PRINCETON, N.J., Oct. 25 /PRNewswire/ -- Next Inning Technology Research (http://www.nextinning.com), an online investment newsletter focused on semiconductor and technology stocks, has published earnings previews for MIPS (Nasdaq: MIPS), Benchmark (NYSE: BHE), Texas Instruments (NYSE: TXN), Silicon Labs (Nasdaq: SLAB) and Motorola (NYSE: MOT).
Editor Paul McWilliams has displayed uncanny accuracy in identifying winners and losers during this challenging and historic period for the markets. After calling the rally that started in March 2009 to the day and providing Next Inning readers with buy recommendations that in some cases returned in excess of 400%, he advised readers on May 3, 2010 that the markets were heading for a correction. By the end of the day, the correction started.
In his June 7th Strategy Review, McWilliams advised readers we would see stocks rally in July, but that the rally would be followed by another selloff in August. As we know now, both events materialized as predicted. On August 30th, Next Inning published McWilliams' Fall Strategy Review that outlines what he expects from the markets during the coming three months and naming five stocks he thinks will hit new highs before the close of the year. Investors are invited to read McWilliams' market insights with no obligation during a 21-day risk-free trial.
Trial subscribers will receive the Next Inning Fall Strategy Review and highly acclaimed State of Tech reports that offer in-depth, sector-by-sector coverage of over 65 leading tech companies and specific guidance on which stocks he thinks investors should own and which should be avoided. These reports, as well as McWilliams' regular commentary and detailed earnings previews, are available for free to trial subscribers.
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McWilliams covers these topics and more in his recent reports:
-- The price of MIPS has moved up nearly 250% since McWilliams advised Next Inning readers to buy the stock in 2009 and it has moved up roughly 50% from when his column discussing the stock was published in Forbes Magazine last September. Why is MIPS' recently announced license deal with Sequans Communications a bigger deal than the market's tepid reaction would suggest? What price would MIPS trade for if it was awarded a valuation multiple similar to its competitor, ARM Holdings? Does McWilliams anticipate he'll raise his fair value target for MIPS in the near future?
-- When the price of Benchmark fell below the company's net current asset value in March 2009, McWilliams alerted Next Inning readers it was time to buy the stock. Since then the price of Benchmark has gone up 51%. What two sectors does McWilliams say are "wildcards" for Benchmark's upcoming quarterly report? What sets Benchmark apart from other companies in the EMS (Electronic Manufacturing Services) sector and which company in the sector does McWilliams think makes for a perfect pairing with Benchmark? How is Wall Street valuing shares of Benchmark and how does it compare with the valuations of other companies in the EMS sector? What does McWilliams view as a fair price for Benchmark shares?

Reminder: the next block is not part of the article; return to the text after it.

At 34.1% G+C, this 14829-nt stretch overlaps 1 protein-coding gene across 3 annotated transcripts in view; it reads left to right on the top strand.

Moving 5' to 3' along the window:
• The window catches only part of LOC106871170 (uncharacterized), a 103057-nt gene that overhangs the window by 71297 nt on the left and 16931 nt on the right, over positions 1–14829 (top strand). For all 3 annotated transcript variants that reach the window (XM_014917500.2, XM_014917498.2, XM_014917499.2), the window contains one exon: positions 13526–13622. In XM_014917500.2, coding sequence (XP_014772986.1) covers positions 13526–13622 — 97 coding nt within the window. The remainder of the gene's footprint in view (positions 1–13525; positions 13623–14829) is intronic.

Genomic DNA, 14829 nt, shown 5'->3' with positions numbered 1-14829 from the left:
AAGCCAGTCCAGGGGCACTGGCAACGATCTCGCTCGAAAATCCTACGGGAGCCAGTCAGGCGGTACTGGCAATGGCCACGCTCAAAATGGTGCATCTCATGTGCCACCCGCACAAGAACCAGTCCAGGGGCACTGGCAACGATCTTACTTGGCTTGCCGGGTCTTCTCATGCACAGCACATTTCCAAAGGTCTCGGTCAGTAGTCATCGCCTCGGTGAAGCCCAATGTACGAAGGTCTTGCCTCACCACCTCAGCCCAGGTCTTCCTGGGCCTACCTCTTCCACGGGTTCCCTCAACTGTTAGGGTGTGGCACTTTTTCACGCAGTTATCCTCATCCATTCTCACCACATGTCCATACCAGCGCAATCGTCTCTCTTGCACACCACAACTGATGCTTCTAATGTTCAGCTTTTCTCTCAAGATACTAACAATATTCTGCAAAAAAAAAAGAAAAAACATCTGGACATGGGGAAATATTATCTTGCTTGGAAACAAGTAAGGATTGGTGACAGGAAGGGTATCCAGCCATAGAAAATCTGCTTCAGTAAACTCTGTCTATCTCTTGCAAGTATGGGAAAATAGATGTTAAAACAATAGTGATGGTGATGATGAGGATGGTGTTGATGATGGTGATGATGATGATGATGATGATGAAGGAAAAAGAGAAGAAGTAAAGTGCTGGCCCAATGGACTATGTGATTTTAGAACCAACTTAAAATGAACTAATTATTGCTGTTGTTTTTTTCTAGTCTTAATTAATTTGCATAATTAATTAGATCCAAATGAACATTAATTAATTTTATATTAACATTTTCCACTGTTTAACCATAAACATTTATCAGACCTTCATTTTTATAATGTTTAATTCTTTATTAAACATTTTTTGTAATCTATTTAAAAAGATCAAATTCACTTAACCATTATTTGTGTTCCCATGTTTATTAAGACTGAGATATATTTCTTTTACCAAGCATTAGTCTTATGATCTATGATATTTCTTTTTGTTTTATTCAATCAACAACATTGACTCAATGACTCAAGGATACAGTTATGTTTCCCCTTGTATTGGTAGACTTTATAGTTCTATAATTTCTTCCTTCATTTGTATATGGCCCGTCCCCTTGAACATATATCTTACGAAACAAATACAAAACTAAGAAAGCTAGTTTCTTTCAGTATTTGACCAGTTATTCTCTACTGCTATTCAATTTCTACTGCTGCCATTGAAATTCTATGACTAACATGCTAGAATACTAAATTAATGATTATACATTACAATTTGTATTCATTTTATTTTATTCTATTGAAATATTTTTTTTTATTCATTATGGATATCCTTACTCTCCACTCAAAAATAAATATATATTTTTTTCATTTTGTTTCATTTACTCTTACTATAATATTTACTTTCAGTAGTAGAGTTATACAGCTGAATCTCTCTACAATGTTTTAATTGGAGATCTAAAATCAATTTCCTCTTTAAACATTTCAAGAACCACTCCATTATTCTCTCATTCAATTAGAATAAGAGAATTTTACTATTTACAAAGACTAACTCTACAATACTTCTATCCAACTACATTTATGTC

-- What is the one short-term wildcard in the deck for Texas Instruments investors? What does McWilliams think TI has in mind longer term for its new 300mm RFab initiative - the first 300mm fabrication line in the world dedicated to analog semiconductors? What leads McWilliams to term TI as a good strategic investment and what does he view as being a fair price for the company's stock?
-- McWilliams has been a Silicon Labs fan for a long time; he respects the company's management and its business model. However, while neither have come into question in his recent reports, he has expressed some near-term concerns that he thinks stockholders should carefully consider. What are these concerns and why are they systemic to the Silicon Labs business model? If these concerns come to pass, how low might they push the price of Silicon Labs? At what price point does McWilliams think investors should consider buying shares of Silicon Labs?
-- Motorola will likely shed some more light on its break up into two companies during its earnings report this week. Is McWilliams bullish on this bold move or does he think it creates new risks that are not fully factored into the price of Motorola's stock? What specific points should Motorola investors consider before deciding to hold on for the break up? What does McWilliams view the fair value of the combined company to be today and does he think it will be worth more or less once separated?
Founded in September 2002, Next Inning's model portfolio has returned 285% since its inception versus 25% for the S&P 500.
About Next Inning:
Next Inning is a subscription-based investment newsletter that provides regular coverage on more than 150 technology and semiconductor stocks. Subscribers receive intra-day analysis, commentary and recommendations, as well as access to monthly semiconductor sales analysis, regular Special Reports, and the Next Inning model portfolio. Editor Paul McWilliams is a 30+ year semiconductor industry veteran.
NOTE: This release was published by Indie Research Advisors, LLC, a registered investment advisor with CRD #131926. Interested parties may visit adviserinfo.sec.gov for additional information. Past performance does not guarantee future results. Investors should always research companies and securities before making any investments. Nothing herein should be construed as an offer or solicitation to buy or sell any security.
CONTACT: Marcia Martin, Next Inning Technology Research, +1-888-278-5515
SOURCE Indie Research Advisors, LLC